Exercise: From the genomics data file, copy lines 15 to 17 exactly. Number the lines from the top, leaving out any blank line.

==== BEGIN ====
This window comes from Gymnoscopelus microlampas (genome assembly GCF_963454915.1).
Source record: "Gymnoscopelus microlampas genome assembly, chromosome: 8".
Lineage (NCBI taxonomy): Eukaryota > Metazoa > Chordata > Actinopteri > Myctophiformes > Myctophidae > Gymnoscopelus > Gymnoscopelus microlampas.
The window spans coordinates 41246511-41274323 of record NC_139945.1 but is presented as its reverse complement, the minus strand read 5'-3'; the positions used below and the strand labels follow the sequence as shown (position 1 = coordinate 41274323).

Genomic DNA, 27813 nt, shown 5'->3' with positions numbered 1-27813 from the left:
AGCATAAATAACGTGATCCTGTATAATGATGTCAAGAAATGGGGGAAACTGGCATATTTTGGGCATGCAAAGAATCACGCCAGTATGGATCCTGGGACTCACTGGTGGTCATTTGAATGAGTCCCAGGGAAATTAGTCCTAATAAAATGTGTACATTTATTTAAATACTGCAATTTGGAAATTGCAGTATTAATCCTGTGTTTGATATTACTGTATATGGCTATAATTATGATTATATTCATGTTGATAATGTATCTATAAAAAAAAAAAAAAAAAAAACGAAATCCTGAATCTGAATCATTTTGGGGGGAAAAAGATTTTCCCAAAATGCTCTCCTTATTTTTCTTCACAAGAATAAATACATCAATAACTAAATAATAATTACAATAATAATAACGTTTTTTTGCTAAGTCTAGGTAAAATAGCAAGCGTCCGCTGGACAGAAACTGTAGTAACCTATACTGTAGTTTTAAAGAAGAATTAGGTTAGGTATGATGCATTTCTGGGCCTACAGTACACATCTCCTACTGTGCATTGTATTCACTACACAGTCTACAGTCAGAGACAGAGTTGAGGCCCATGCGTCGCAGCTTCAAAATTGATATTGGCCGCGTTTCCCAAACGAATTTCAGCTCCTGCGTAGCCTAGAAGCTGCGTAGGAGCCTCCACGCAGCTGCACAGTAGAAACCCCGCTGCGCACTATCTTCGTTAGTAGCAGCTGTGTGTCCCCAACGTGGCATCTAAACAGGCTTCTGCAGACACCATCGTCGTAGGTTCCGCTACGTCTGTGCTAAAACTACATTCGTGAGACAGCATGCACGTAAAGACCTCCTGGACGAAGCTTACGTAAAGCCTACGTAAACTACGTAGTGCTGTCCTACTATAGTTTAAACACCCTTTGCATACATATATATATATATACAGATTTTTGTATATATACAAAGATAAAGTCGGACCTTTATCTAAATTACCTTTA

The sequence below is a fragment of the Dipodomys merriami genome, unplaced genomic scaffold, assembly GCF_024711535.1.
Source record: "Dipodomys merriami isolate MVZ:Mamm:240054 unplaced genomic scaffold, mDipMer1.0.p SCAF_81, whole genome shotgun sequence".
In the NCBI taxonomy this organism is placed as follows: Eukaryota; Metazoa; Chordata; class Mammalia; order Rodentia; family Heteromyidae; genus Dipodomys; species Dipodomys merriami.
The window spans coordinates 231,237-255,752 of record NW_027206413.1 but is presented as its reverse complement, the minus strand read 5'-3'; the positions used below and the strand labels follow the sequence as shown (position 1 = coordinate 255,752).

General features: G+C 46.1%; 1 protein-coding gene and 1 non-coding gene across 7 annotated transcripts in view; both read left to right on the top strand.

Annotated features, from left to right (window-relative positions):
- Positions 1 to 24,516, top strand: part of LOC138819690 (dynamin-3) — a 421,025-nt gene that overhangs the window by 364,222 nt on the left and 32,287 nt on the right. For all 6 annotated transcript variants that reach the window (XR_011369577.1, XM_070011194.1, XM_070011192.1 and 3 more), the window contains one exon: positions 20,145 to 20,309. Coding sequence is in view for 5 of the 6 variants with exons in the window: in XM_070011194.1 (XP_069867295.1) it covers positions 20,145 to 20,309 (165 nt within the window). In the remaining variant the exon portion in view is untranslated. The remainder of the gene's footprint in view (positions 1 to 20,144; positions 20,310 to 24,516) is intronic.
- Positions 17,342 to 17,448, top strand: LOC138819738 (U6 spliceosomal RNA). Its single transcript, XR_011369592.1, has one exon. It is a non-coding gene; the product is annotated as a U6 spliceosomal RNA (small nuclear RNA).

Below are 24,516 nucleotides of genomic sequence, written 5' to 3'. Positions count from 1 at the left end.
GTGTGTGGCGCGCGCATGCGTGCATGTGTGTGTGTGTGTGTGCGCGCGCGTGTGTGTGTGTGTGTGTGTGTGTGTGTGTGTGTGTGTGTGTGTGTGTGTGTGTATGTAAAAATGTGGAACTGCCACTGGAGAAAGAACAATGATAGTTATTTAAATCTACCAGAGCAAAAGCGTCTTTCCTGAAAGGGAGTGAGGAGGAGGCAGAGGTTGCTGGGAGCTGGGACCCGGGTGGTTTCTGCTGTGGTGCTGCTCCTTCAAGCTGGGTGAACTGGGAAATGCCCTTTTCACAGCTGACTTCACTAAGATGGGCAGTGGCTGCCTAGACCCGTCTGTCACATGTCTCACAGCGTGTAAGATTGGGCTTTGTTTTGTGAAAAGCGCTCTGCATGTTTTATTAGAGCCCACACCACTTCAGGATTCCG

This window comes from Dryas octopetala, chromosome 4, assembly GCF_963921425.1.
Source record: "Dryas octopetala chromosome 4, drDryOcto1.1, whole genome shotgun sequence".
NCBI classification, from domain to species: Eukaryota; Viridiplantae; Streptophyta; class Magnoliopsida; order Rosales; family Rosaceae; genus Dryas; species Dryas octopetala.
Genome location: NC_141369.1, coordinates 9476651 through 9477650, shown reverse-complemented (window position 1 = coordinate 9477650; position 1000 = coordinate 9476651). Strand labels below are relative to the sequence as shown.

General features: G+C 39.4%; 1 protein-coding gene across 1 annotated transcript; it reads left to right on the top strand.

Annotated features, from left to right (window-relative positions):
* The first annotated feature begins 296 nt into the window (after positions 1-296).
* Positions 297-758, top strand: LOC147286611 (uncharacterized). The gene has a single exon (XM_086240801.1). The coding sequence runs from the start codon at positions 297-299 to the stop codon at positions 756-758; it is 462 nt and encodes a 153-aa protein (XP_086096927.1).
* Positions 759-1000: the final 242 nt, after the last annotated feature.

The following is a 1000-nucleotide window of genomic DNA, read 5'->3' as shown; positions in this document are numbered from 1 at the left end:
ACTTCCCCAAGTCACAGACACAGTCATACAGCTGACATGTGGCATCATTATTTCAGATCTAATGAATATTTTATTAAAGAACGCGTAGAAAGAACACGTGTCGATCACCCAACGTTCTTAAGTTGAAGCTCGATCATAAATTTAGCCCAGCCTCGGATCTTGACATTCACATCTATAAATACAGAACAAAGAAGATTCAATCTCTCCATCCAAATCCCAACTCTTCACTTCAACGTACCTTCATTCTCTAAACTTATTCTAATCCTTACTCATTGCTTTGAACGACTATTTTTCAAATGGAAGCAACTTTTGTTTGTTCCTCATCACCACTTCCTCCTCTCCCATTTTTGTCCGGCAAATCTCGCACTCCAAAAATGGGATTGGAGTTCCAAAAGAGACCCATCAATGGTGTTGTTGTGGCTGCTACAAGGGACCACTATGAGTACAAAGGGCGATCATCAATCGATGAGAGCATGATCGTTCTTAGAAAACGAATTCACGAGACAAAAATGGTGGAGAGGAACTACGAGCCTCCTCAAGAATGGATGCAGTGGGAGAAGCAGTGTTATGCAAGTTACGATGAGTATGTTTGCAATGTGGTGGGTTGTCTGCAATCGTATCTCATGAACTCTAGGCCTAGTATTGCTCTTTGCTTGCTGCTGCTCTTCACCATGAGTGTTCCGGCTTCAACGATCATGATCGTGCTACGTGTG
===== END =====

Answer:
Below are 24,516 nucleotides of genomic sequence, written 5' to 3'. Positions count from 1 at the left end.
GTGTGTGGCGCGCGCATGCGTGCATGTGTGTGTGTGTGTGTGCGCGCGCGTGTGTGTGTGTGTGTGTGTGTGTGTGTGTGTGTGTGTGTGTGTGTGTGTGTGTATGTAAAAATGTGGAACTGCCACTGGAGAAAGAACAATGATAGTTATTTAAATCTACCAGAGCAAAAGCGTCTTTCCTGAAAGGGAGTGAGGAGGAGGCAGAGGTTGCTGGGAGCTGGGACCCGGGTGGTTTCTGCTGTGGTGCTGCTCCTTCAAGCTGGGTGAACTGGGAAATGCCCTTTTCACAGCTGACTTCACTAAGATGGGCAGTGGCTGCCTAGACCCGTCTGTCACATGTCTCACAGCGTGTAAGATTGGGCTTTGTTTTGTGAAAAGCGCTCTGCATGTTTTATTAGAGCCCACACCACTTCAGGATTCCG

This window comes from Dryas octopetala, chromosome 4, assembly GCF_963921425.1.